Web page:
Surely the overriding reason for coming to Kars must be a trip to Ani, a strange, ghostly plain of buildings left over from the former Armenian capital, but now deserted for centuries. Like any site that has been primped and preened by expectation, the danger lay in my initial, gut reaction. And that was one of it being more of a mood piece than architectural extravaganza. Not that there was much architecture left of the poor bastard. Half a mosque there, the odd bit of cathedral there. There was one whole building left, and that made a useful yardstick against which to take photos.
As was always the case in these situations, I made myself scarce from any other company fairly quickly : it’s so much easier to go your own pace. Part of the site was distinctly off-limits : we were on the Turkish-Armenian border, after all. I charged ahead : we had three hours to do this site, and I didn’t know how to apportion my time. The camera was out in force, but it was difficult to strike a balance between the overall feel of the place and the detail of individual buildings.
The site was gloriously free of tourists, though, and it was quite eerie at times. I passed by heaps of rubble and one wondered what stories lay there to be uncovered. Attempts at restoration had been made, although by and large it was better left alone, or just a sympathetic semi-restoration. It took me two hours of fairly extensive snapping, but I was through by midday…and out of water. I set off to find a market but the heat drove me back to the gate, where our driver awaited.
On the way back, a bee stung him on the leg, something to which he is allergic, he cheerfully told us. I had visions of having to drive back, his corpse bloating in the heat on the back seat, an appropriately black tongue protruding through clenched teeth. Fortunately his allergy was only gradual : a cortisone injection from his GP this evening would fix it. Oh, that’s a relief, I said through gritted teeth and flashed a look at my fellow passengers. We were back in Kars by lunchtime.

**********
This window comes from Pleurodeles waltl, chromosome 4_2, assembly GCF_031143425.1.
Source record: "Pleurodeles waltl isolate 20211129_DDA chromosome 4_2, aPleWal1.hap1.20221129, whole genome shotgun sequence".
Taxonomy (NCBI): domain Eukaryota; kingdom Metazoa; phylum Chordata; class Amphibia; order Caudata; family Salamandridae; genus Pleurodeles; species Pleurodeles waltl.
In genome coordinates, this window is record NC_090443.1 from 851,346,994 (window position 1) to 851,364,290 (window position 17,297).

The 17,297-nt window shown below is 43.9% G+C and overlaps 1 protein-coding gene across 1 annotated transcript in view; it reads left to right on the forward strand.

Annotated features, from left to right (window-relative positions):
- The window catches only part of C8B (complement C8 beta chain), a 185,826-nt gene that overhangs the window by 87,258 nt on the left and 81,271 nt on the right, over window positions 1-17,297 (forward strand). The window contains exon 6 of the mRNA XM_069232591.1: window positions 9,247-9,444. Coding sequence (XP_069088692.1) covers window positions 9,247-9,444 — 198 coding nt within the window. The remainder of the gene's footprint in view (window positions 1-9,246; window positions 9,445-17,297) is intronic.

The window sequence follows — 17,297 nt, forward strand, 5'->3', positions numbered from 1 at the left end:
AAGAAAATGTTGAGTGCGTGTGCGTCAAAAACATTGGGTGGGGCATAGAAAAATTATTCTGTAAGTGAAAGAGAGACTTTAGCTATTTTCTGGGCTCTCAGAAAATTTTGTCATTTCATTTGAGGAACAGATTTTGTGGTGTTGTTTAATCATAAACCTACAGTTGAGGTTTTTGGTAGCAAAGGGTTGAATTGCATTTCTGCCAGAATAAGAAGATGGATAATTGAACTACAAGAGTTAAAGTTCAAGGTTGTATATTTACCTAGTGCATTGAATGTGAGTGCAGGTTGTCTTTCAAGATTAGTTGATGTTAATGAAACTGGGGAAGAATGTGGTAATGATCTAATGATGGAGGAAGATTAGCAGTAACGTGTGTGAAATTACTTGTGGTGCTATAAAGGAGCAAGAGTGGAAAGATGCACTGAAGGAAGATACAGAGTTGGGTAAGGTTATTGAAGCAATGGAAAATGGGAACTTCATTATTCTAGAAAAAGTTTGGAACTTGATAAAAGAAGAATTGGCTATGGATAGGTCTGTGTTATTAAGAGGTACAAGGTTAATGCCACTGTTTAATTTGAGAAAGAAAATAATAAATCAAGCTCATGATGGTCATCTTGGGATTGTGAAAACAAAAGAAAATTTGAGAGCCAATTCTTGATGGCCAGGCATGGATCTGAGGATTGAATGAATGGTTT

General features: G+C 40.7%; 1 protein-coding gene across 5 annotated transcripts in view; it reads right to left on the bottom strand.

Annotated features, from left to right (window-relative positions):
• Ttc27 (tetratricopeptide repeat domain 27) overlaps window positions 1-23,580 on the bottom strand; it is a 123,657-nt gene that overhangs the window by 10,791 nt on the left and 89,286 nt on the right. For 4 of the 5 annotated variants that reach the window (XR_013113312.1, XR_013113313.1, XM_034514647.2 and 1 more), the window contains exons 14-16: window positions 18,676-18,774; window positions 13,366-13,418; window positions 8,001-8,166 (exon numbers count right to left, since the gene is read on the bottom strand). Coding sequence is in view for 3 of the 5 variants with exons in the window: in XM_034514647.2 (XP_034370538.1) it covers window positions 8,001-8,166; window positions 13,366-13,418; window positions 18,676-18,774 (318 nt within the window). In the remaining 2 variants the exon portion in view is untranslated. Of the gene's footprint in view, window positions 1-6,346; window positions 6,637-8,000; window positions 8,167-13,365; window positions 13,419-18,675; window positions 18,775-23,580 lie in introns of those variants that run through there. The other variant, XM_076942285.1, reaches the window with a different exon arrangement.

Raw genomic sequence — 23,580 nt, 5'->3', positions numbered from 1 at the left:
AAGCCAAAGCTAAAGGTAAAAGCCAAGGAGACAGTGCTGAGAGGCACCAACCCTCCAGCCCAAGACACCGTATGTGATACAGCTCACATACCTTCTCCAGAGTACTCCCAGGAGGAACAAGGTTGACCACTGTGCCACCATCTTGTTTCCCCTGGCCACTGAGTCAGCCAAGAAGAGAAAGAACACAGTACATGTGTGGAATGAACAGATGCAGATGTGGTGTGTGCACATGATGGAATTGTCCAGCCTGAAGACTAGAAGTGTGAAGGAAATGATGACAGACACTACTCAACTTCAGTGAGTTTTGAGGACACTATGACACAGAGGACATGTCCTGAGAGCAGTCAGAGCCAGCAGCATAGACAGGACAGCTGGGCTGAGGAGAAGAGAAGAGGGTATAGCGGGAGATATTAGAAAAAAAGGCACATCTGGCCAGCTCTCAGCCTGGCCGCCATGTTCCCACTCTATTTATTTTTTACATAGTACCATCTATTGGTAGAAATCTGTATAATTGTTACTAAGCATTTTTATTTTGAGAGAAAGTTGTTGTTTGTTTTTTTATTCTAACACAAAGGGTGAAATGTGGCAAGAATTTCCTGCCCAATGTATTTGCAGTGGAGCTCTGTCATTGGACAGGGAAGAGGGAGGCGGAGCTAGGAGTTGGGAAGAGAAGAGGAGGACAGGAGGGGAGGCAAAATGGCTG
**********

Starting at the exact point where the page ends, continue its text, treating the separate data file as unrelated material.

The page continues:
After some pool of grease for lunch, the heavens opened and I retreated to the ever present cyber bar. Eventually, I made my way out to Kars Castle on the outskirts of town. In the gentle drizzle, the children playing in the mud made for a gut wrenching sight, and even I couldn’t take pictures. The view, as is often the case in these situations, was better than the building itself, and I was greeted semi-warmly by Turks wherever. Rather like Ani, the whole place seemed to hold ghosts of yesterday, and with the grey sky and ever-encroaching rain, it made for a rather depressing outing.
On my way down, I sipped a rather strange lemonade sitting outside a newsagent (the owner beckoned me to sit by him as I waited for the rain to stop). I made my way back to my hotel room to sit out the rest of the rain. Kars had atmosphere, there was no doubt about it. A sadness, somehow, although I couldn’t put my finger on it. The hotel staff seemed morose about something. Probably me.
I went out for an early evening stroll. All the shops had honeycombs strung up in the windows, embedded in wooden frames, and if I had been nearer the end of my journey, I would have been severely tempted. I stopped in at last night’s restaurant, for the town’s finest “Ali Nazik”, a kind of meat and egg plant stew that was truly delicious. I decided to book a flight with Onurair, Turkey’s cheapest flying coffin, to get me back to Istanbul on the 19th, from Gaziantep. Later, I sat talking with the hotel owner, on a visit from the capital, to view one of his seventeen outlets around the country !